- Susan Walsh/AP Photos
- Dennis Hastert, pictured in 2007
Writing about Dennis Hastert, the former Illinois congressman who’s been indicted for lying to the feds about withdrawing large sums of money, allegedly to pay off a man he sexually abused years ago while a Yorkville teacher and wrestling coach, the Sun-Times‘s Carol Marin passed along a question posed by a woman in Arizona to her brother in Chicago:
“Is there anybody in your state who isn’t guilty of something?”
The answer is no. Guilt is as widely distributed in Illinois as it is in any other of the world’s warrens of humanity. If Illinois is exceptional it’s in its unwillingness to pretend otherwise and success in keeping sins of omission to a minimum. When a public dignitary in our fine state walks around feeling guilty, it’s not hard to put your finger on why.
“Let’s face it,” wrote Marin, “this is yet another tragedy for Illinois.” She then recited the usual list of all-stars—Walker, Kerner, Ryan, Blagojevich—young comers Jesse and Sandi Jackson, sensational phenom Aaron Schock, and former CPS head Barbara Byrd-Bennett, invited to the bigs for a cup of coffee.
John Kass in the Tribune was more emphatic: “Dennis Hastert,” he declared, “is a Republican boss of the infamous Illinois Combine that has run this politically corrupt state.”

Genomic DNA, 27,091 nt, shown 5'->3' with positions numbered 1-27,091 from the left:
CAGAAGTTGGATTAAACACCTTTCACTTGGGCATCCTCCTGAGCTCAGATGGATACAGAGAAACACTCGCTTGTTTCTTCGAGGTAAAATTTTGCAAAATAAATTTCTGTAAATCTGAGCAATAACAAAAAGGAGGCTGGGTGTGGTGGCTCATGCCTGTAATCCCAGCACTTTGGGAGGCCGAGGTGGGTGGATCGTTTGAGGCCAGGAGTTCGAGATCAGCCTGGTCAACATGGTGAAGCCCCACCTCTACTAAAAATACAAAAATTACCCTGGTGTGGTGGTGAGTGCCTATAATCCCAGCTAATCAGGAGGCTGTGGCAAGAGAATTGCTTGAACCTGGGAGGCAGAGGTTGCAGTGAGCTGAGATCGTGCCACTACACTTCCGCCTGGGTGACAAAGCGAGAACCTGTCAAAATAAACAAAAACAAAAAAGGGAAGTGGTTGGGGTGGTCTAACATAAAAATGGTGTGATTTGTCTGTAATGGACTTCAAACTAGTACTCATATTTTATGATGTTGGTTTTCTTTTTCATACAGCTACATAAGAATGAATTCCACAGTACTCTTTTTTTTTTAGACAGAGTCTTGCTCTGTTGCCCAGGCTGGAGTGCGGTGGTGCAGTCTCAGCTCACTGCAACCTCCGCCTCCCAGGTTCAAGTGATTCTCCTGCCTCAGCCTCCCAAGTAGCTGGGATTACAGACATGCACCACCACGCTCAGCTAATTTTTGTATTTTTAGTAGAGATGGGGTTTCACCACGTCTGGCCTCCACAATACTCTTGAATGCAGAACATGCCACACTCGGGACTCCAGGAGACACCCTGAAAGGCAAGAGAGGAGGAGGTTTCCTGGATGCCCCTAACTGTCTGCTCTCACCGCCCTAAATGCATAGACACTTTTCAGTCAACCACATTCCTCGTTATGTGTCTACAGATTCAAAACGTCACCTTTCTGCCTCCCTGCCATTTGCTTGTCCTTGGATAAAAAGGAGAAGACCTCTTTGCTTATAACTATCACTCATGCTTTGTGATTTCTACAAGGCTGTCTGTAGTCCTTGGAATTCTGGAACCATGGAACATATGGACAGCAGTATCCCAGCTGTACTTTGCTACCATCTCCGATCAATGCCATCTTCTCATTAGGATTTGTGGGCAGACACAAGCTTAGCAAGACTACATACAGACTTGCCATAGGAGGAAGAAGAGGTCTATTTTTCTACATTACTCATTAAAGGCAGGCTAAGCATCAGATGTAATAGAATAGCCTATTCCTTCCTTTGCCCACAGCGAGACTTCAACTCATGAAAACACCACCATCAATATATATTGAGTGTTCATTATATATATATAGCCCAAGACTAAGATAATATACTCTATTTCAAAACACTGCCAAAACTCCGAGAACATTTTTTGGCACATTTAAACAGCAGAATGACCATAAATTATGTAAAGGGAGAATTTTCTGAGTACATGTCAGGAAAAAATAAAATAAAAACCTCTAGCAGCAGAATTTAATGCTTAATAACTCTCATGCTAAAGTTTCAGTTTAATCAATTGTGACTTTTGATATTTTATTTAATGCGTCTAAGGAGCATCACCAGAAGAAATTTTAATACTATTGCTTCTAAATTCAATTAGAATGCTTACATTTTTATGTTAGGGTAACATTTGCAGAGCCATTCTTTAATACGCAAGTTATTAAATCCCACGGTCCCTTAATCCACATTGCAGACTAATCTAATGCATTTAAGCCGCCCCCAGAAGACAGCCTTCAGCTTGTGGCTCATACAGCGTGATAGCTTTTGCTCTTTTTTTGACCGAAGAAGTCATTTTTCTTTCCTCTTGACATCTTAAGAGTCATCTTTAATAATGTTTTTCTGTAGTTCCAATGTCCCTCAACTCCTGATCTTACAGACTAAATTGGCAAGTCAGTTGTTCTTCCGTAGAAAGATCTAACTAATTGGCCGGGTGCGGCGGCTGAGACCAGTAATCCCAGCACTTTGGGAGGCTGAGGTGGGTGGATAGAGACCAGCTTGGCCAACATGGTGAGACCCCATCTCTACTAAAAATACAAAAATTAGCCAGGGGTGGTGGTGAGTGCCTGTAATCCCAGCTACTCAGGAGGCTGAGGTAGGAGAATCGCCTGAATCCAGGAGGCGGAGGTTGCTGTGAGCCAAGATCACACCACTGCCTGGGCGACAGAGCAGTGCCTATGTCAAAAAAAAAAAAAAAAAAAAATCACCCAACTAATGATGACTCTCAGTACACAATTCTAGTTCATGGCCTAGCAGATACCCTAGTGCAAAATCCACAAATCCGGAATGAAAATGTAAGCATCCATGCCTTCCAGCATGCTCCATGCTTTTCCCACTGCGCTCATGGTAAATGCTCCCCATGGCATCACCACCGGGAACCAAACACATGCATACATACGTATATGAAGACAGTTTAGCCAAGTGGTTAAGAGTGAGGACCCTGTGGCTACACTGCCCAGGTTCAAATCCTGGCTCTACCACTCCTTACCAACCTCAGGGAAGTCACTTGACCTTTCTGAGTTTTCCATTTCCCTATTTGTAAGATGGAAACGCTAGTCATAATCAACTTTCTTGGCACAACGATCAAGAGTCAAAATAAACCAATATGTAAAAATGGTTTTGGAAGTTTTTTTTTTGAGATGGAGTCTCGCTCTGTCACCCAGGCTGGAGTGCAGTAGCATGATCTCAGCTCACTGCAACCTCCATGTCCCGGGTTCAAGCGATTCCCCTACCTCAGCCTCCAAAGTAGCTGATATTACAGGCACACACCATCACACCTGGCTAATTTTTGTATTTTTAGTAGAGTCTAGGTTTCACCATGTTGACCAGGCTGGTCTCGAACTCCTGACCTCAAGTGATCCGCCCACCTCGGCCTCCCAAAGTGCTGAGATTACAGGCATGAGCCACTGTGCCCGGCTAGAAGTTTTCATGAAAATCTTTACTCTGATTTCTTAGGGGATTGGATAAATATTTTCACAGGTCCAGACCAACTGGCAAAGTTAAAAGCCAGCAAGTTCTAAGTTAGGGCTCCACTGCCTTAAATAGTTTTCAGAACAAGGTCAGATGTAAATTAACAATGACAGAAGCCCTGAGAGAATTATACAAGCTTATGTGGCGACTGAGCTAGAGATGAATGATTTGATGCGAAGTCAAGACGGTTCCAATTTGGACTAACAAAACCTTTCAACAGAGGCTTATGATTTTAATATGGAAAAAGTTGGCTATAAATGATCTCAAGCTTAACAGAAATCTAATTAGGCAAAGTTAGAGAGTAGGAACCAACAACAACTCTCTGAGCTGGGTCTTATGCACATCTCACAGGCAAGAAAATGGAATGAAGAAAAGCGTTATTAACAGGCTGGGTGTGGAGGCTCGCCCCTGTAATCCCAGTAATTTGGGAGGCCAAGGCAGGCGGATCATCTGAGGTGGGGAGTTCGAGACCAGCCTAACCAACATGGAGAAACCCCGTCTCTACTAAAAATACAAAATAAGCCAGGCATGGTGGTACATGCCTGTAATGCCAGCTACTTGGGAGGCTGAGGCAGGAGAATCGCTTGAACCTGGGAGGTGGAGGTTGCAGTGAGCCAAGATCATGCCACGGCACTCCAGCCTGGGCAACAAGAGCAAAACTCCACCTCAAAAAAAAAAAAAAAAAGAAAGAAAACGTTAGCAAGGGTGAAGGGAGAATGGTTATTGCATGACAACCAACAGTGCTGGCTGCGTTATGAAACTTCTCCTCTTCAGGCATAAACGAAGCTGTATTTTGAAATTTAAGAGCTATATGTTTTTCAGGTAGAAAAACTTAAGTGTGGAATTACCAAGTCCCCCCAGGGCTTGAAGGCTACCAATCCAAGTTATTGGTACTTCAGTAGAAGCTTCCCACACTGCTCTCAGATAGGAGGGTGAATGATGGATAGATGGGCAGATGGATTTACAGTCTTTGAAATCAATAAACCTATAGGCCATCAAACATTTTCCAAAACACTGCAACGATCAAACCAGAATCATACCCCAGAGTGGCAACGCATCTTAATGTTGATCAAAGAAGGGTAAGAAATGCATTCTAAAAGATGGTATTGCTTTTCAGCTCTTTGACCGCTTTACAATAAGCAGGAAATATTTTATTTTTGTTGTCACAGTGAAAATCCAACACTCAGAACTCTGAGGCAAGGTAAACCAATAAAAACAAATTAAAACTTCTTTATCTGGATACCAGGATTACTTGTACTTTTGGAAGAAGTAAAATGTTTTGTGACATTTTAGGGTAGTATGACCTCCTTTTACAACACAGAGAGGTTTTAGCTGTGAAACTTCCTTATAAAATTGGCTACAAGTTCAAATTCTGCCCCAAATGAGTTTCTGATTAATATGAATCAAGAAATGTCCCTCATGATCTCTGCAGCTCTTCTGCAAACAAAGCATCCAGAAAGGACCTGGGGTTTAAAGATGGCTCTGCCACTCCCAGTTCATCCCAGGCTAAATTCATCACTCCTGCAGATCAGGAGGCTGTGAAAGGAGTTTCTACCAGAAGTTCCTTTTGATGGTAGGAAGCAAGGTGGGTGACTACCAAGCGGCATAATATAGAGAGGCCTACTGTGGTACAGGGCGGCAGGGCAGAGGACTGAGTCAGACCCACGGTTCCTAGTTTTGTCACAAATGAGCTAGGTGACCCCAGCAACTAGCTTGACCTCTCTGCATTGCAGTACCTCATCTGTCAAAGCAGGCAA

I’m sorry. This isn’t on Illinois. Maybe it’s on 14th Congressional District voters who sent him to Washington, or on House members who elected him speaker. Maybe it’s on the Republican Party, for championing a pinched and bogus code of human sexual conduct that turns its own members into sneaks and hypocrites. But it’s not on Illinois. Political corruption is one thing. Hastert’s misery is another.
“He certainly must have known it would end this way,’ wrote Kass: “Disgrace upon his family name; shame for himself if he’s still capable of feeling it; a sad end to a long political career.”
If he’s still capable of feeling it? An old man accused of an ancient indiscretion doesn’t shell out millions of dollars to keep it quiet if he doesn’t give a damn what he did. Kass knows that. He explained there are operatives who would have known how to bury these bones so deep no one would ever have found them, but Hastert didn’t turn to them, presumably because he didn’t want to share his secret with anyone.
“So he did it himself,” said Kass. “And though I’m speculating here, I think we can see why. He was ashamed.”
I think of Hastert as an old man haunted by a sin that cannot say its name. I feel sorry for him.
As they say about hammers, if that’s your only tool, every problem becomes a nail. If every shamed politician is simply another proof of a corrupt cabal that runs our state, Dennis Hastert is simply the newest name on the list. If that’s all he is he’s not even interesting.